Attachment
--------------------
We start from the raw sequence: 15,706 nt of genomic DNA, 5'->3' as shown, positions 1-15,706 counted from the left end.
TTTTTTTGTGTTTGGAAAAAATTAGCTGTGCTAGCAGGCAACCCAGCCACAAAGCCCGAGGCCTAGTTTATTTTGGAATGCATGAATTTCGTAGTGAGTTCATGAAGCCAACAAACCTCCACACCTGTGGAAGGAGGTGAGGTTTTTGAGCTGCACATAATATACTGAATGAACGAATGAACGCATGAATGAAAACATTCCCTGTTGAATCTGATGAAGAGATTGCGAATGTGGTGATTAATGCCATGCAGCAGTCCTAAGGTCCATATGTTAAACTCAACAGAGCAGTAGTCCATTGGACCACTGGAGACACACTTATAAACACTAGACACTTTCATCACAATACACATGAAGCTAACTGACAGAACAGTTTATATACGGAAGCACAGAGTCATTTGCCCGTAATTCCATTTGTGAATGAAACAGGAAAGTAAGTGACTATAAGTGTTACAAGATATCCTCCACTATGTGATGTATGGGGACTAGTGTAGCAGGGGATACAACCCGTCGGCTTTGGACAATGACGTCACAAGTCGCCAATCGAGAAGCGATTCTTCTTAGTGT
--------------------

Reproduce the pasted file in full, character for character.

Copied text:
We start from the raw sequence: 15,706 nt of genomic DNA, 5'->3' as shown, positions 1-15,706 counted from the left end.
TTTTTTTGTGTTTGGAAAAAATTAGCTGTGCTAGCAGGCAACCCAGCCACAAAGCCCGAGGCCTAGTTTATTTTGGAATGCATGAATTTCGTAGTGAGTTCATGAAGCCAACAAACCTCCACACCTGTGGAAGGAGGTGAGGTTTTTGAGCTGCACATAATATACTGAATGAACGAATGAACGCATGAATGAAAACATTCCCTGTTGAATCTGATGAAGAGATTGCGAATGTGGTGATTAATGCCATGCAGCAGTCCTAAGGTCCATATGTTAAACTCAACAGAGCAGTAGTCCATTGGACCACTGGAGACACACTTATAAACACTAGACACTTTCATCACAATACACATGAAGCTAACTGACAGAACAGTTTATATACGGAAGCACAGAGTCATTTGCCCGTAATTCCATTTGTGAATGAAACAGGAAAGTAAGTGACTATAAGTGTTACAAGATATCCTCCACTATGTGATGTATGGGGACTAGTGTAGCAGGGGATACAACCCGTCGGCTTTGGACAATGACGTCACAAGTCGCCAATCGAGAAGCGATTCTTCTTAGTGT